When I started out, they gave me a very rudimentary road map. You know the kind. An X on one end of a long a wavy line labeled: “You are here” and at the other end, another X labeled: “The End.” There was very little in the middle, just a few landmarks along the way. But I figured it was enough to get me where I was going, and I set out.
Walking down the road, I came to a really dark stretch ahead. All around me, things had changed from color to shades of black and gray, like someone was monkeying around with the settings on the television. Hey, wait! I like color! Saddened, I continued on, and the deeper into the gloom I traveled, the darker and gloomier it got. There was a dense forest on both sides, and I just knew – knew! – that there were monsters lurking there, waiting for me to fall so they could pounce. I was pretty sure that there was no going back at this point. I had two choices. I could continue on and hope for the best, or I could stop. Stopping in this place was no option at all, so I kept going.
It got darker and darker, and pretty soon, I could barely see. Every obstacle in the road caused me to stumble, but ever mindful of the beasties in the wood, I caught myself before I crashed to the ground. Scared out of my wits, and more alone than I’d ever been in my life, I pushed on. And then, slowly things began to brighten. It was still a little dismal, but I could see that I was moving out of the really dark place I’d been in. I quickened my pace and with every step, things regained their color and I could feel forest receding. At last, I stepped into the sun again, and I could see it was clear sailing ahead.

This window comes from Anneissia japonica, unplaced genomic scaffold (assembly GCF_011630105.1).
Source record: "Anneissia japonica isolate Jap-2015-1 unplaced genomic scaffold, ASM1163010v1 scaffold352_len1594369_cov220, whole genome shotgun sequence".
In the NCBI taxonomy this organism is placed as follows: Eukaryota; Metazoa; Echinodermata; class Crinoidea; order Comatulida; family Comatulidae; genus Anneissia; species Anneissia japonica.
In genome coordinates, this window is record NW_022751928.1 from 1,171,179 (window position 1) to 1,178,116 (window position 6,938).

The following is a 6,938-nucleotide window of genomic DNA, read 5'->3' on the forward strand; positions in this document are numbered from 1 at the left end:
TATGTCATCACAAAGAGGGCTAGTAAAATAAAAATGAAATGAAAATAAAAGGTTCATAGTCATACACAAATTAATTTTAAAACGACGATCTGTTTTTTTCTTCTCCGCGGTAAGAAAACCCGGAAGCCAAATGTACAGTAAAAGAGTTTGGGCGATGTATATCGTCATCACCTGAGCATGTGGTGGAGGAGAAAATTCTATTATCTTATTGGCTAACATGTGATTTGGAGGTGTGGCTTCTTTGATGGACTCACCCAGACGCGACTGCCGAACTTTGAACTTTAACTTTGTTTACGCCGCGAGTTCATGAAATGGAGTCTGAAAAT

You know, I really wish they’d told me about the dark passage before I began this journey. Then I wouldn’t have been so scared. I would have known I just had to walk a little faster and I'd get through, back to a place where the sun shined again.
This was inspired by the many posts I've read lately on blogs out there that deal with depression. In most of them, I hear a kind of hopelessness, and that saddens me. I've begun to think that at some point in our lives, many of us come to that dark passage I wrote about above. These bloggers seem to have, and certainly I did, many years ago. But I discovered that, contrary to my belief at the time, there is light after the darkness. Depression is depressing. Sadness begets more sadness. But in retrospect, I can't help but think that maybe it wouldn't have felt so hopeless, so never-ending, had I only known that it would end. Call this post an annotation to the map by one who once traveled it. Maybe it can help future travelers.